Russian Music Streamer VK Offering Pirated Music From Taylor Swift and Red Hot Chili Peppers

After years of trying to clean up its act and shed its reputation as a major source of pirated music, Russian streaming service VK is allowing users to upload albums released on major record labels that exited Russia after the invasion of Ukraine.

A search by Billboard on Dec. 7 found that dozens of albums from major labels were were available to all VK users and could be found using the service’s search tool. They included Taylor Swift‘s Midnights, released by Universal Music Group’s Republic Records, and Red Hot Chili Pepper‘s Return of the Dream Canteen, a Warner Records Music release.

VK did not reply to Billboard‘s request for comment.


Global labels body IFPI in London did not immediately condemn the apparent copyright violations, nor confirm if they or its label members had issued takedown orders to VK in recent days. “We’re continuously monitoring the situation in Russia with regard to unauthorized services and will take appropriate action as necessary,” an IFPI spokesperson said.

Sony, Warner and Universal all declined to comment. “It’s disappointing and wrong but comes as no surprise considering [Russia’s] current lack of respect for rights or the rule of law,” one senior industry executive told Billboard.

taylor swift
taylor swift
Just some of the pirated Taylor Swift music featured on VK.

Launched as VKontakte in 2007 in St. Petersburg, VK offers music and other features of a social media platform. As of last month, it was the sixth most-popular web site in Russia, according Similarweb, a website tracking company. It is the second most-popular platform offering music in Russia after Yandex.Music.

In the first quarter, VK had 73.4 million monthly average users and a global audience of 100.4 million. The platform offers both an ad-sponsored model and a subscription service with 3.5 million subscribers, according to the most-recent data available. (Before pulling out, Spotify reportedly had 600,000 paid subscribers in Russia.)

VK’s history of piracy is well noted. When VK emerged as Russia’s response to Facebook, it had a feature that Facebook didn’t — a tool allowing users to upload music tracks that immediately became available to all other users.

That feature was, arguably, one of the reasons why VK quickly became popular with younger users. However, it also made the social network an archenemy of international major labels who accused it of facilitating online piracy.

A range of lawsuits were brought against VK, but the company stood its ground, claiming it had no technical capability to control user-generated content but was willing to remove any copyrighted content at rights holders’ request. The problem was that if a pirated music track was removed, another copy of it would be almost immediately added by another user.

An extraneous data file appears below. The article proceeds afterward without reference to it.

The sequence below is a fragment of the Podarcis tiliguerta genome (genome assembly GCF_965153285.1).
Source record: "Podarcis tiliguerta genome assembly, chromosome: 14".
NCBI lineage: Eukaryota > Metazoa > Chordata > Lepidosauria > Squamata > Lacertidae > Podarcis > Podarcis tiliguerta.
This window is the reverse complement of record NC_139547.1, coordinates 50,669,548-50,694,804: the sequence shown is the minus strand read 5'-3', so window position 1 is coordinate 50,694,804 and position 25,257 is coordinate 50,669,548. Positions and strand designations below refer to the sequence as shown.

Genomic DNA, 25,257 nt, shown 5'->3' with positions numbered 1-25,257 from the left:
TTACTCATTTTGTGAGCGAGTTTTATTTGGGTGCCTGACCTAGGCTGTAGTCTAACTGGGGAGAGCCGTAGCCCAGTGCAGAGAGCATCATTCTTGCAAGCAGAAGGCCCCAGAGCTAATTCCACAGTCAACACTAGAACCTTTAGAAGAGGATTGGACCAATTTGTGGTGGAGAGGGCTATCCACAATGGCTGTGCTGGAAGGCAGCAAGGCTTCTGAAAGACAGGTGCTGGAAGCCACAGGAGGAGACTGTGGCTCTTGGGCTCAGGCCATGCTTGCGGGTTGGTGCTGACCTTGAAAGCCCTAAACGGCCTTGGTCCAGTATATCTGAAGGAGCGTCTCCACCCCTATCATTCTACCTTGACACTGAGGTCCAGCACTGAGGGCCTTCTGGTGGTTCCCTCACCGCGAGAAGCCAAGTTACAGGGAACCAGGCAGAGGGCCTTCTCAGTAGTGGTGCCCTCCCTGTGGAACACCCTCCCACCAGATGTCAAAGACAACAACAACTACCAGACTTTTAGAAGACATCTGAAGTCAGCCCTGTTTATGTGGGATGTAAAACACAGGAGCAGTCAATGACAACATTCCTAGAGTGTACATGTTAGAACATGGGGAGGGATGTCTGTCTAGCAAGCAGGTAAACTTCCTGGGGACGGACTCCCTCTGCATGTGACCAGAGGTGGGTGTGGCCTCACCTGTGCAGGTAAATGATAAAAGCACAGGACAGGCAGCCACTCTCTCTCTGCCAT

For a while, courts accepted VK’s argument about its inability to control user-generated content, but an array of lawsuits eventually forced VK to sign licensing deals with the majors and the streaming platform got rid of user-generated pirated music a few years ago.

Then in March, in support of Western sanctions to penalize Russia for Vladimir Putin’s invasion of Ukraine, Sony, Warner and Universal said they were suspending operations in Russia, and their new releases were no longer available on VK. That same month, Amazon, Deezer, Spotify and TikTok either closed their Russian offices or stopped trading in what was previously the 13th largest music market. (YouTube, for its part, suspended all monetization programs for users in Russia in March.) Among major global music providers, only Believe, the French music distributor, has continued to operate in Russia, saying in September that it was doing so “to support its artists, labels and protect its people’s safety as well as ensure access to music production and distribution.”

The pullout by the global music industry slowed the legal development of a market that Spotify, in particular, had targeted as a key country in its expansion into Eastern and Central Europe. Russia was the fastest-growing market among the global top 20 both in 2019 and 2020, when it produced $328 million in recorded-music revenue, a 58% increase over 2020, according to IFPI.

Some Russian officials have called for a regulation that would permit the use of music and movies whose rights holders have left Russia. The most popular proposal was that all royalties owed to foreign rights holders who left Russia would be held in a dedicated account in Russian rubles and then distributed at some point in the future. Nothing concrete has been done in that area so far, but the Russian government has authorized imports of products by companies which left Russia. They cannot be technically sold in Russia, but they are imported via third countries.

Under current Russian law, the use of music or movies without permission from rights holders remains illegal.

Additional Reporting By Richard Smirke

Alexei Barrionuevo